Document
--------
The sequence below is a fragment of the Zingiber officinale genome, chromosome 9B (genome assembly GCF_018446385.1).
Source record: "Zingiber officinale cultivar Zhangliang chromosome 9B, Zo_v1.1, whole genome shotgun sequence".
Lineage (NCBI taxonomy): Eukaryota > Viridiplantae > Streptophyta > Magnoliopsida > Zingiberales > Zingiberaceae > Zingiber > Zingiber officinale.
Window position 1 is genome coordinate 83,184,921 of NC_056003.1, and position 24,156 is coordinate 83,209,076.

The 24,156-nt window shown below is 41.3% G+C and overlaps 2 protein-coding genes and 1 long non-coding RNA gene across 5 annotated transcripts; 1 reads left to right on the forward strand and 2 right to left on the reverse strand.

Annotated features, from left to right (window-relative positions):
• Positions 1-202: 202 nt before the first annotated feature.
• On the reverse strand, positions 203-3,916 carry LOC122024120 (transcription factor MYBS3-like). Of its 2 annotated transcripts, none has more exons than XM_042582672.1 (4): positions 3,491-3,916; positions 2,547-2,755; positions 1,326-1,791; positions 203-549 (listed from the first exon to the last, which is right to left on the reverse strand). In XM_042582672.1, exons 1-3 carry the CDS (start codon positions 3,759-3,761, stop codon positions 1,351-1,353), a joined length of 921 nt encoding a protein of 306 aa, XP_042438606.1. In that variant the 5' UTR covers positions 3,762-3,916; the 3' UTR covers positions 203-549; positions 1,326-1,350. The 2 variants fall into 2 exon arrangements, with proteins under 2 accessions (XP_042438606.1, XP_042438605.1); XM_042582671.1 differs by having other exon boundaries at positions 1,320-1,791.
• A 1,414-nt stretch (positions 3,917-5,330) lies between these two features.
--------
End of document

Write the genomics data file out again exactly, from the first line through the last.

The sequence below is a fragment of the Zingiber officinale genome, chromosome 9B (genome assembly GCF_018446385.1).
Source record: "Zingiber officinale cultivar Zhangliang chromosome 9B, Zo_v1.1, whole genome shotgun sequence".
Lineage (NCBI taxonomy): Eukaryota > Viridiplantae > Streptophyta > Magnoliopsida > Zingiberales > Zingiberaceae > Zingiber > Zingiber officinale.
Window position 1 is genome coordinate 83,184,921 of NC_056003.1, and position 24,156 is coordinate 83,209,076.

The 24,156-nt window shown below is 41.3% G+C and overlaps 2 protein-coding genes and 1 long non-coding RNA gene across 5 annotated transcripts; 1 reads left to right on the forward strand and 2 right to left on the reverse strand.

Annotated features, from left to right (window-relative positions):
• Positions 1-202: 202 nt before the first annotated feature.
• On the reverse strand, positions 203-3,916 carry LOC122024120 (transcription factor MYBS3-like). Of its 2 annotated transcripts, none has more exons than XM_042582672.1 (4): positions 3,491-3,916; positions 2,547-2,755; positions 1,326-1,791; positions 203-549 (listed from the first exon to the last, which is right to left on the reverse strand). In XM_042582672.1, exons 1-3 carry the CDS (start codon positions 3,759-3,761, stop codon positions 1,351-1,353), a joined length of 921 nt encoding a protein of 306 aa, XP_042438606.1. In that variant the 5' UTR covers positions 3,762-3,916; the 3' UTR covers positions 203-549; positions 1,326-1,350. The 2 variants fall into 2 exon arrangements, with proteins under 2 accessions (XP_042438606.1, XP_042438605.1); XM_042582671.1 differs by having other exon boundaries at positions 1,320-1,791.
• A 1,414-nt stretch (positions 3,917-5,330) lies between these two features.